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Analyzing Federal Program Overlap is Difficult at Best

Finding duplicative federal programs in order to combine, consolidate, or eliminate them is next to impossible with current reporting mechanisms according to a recent GAO report. 

The GPRA Modernization Act of 2010 calls for the creation of an inventory of all federal programs, along with related budget and performance data, which could make it easier to better manage, reduce, or eliminate overlap and duplication.  Over the past four years, GAO has found over 90 areas where the government could benefit from reducing or removing fragmentation and duplication.

However, GAO’s recent report on the status of federal program inventories indicates that inconsistent definitions and information limit their usefulness.  OMB’s inventory guidance allowed for latitude regarding defining programs and the types of information reported.  This has led to non-uniform information across agencies, and made it difficult to spot duplication and overlap. 

Something which seems as simple as just defining what constitutes a “program” is a challenge across agencies.  OMB’s guidance has allowed flexibility in defining programs by allowing agencies to use different approaches based on their missions and programmatic tactics.  But because of these differing approaches, identifying similar programs across agencies is a challenge.

As part of GAO’s study, they attempted to locate programs across agencies related to science, technology, engineering, and mathematics (STEMS) using the agency inventories released by OMB in May 2013.  GAO only found nine programs out of 179 that matched exactly, and 51 others that were identified based on their program descriptions.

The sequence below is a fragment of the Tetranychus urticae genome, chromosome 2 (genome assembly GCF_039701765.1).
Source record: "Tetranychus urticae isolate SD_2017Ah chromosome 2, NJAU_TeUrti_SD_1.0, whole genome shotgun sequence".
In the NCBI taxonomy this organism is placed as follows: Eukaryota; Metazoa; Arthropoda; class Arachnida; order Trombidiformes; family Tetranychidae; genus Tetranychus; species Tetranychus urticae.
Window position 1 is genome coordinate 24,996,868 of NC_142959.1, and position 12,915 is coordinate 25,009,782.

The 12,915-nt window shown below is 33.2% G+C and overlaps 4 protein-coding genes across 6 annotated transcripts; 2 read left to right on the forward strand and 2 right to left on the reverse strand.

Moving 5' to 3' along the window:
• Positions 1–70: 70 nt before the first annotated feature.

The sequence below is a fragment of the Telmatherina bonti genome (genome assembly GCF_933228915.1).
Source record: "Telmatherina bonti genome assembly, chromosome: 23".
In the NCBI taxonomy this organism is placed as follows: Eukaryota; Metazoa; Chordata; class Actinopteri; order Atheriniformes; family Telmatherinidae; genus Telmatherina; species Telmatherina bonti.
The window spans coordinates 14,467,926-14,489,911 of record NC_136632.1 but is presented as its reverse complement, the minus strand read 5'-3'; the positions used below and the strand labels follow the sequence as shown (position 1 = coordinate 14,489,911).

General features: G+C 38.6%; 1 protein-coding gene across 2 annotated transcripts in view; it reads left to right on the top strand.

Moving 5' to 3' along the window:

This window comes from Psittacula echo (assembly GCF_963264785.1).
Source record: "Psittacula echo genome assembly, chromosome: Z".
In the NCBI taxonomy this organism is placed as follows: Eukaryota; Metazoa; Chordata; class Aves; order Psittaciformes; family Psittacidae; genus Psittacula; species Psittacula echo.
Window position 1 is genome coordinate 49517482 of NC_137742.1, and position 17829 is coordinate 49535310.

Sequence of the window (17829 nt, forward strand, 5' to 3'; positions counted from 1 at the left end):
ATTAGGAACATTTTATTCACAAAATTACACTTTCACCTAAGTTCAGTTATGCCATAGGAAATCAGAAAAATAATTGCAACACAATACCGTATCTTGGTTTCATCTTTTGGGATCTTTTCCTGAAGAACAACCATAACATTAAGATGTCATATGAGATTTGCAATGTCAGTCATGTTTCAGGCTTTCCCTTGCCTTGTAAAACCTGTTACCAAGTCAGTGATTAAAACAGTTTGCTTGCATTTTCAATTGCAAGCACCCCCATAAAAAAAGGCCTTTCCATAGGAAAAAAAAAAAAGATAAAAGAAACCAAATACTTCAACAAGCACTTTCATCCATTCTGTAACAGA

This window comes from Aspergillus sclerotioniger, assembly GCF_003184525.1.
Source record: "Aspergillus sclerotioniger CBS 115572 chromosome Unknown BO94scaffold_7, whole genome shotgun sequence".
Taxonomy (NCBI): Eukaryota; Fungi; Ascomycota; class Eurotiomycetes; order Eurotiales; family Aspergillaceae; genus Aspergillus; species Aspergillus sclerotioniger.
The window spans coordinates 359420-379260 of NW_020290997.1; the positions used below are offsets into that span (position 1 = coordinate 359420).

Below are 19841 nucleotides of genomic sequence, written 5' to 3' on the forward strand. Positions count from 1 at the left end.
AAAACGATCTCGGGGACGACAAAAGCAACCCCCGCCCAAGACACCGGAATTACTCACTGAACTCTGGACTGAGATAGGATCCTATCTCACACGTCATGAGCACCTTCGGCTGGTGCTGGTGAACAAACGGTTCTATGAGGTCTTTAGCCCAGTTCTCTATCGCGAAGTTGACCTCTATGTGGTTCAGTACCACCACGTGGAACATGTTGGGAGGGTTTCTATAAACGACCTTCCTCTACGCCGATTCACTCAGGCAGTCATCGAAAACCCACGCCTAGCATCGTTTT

GAO attributes the lack of comparability to the fact that the agencies did not work together when developing their inventories.  GAO believes collaboration among the agencies on program definitions and inventories would lead to identifying overlap and duplication. 

GAO recommends OMB and agencies take the following steps to ensure usefulness of program inventories: 

  • Present program-level budget information 
  • Provide complete performance information 
  • Consult with stakeholders

GAO further recommends that OMB require additional agencies to report inventories.  Currently, GPRAMA only requires 24 agencies to report.  GAO also suggests that tax expenditures be included in the federal program inventory, as well as web-based sorting capabilities. 

Threatening to complicate reporting even further, is the on-going implementation of the 2014 Digital Accountability and Transparency Act (DATA Act) which stipulates more program and budget data be displayed on federal websites.

Rooting out duplication, overlap and waste will be an iterative and on-going process.  Contractors need to be aware of advances in identifying overlapping programs, because progress could result in program, project and/or contract consolidations or cuts.  On the flip side, opportunities may arise for contractor assistance with program consolidation efforts.

 

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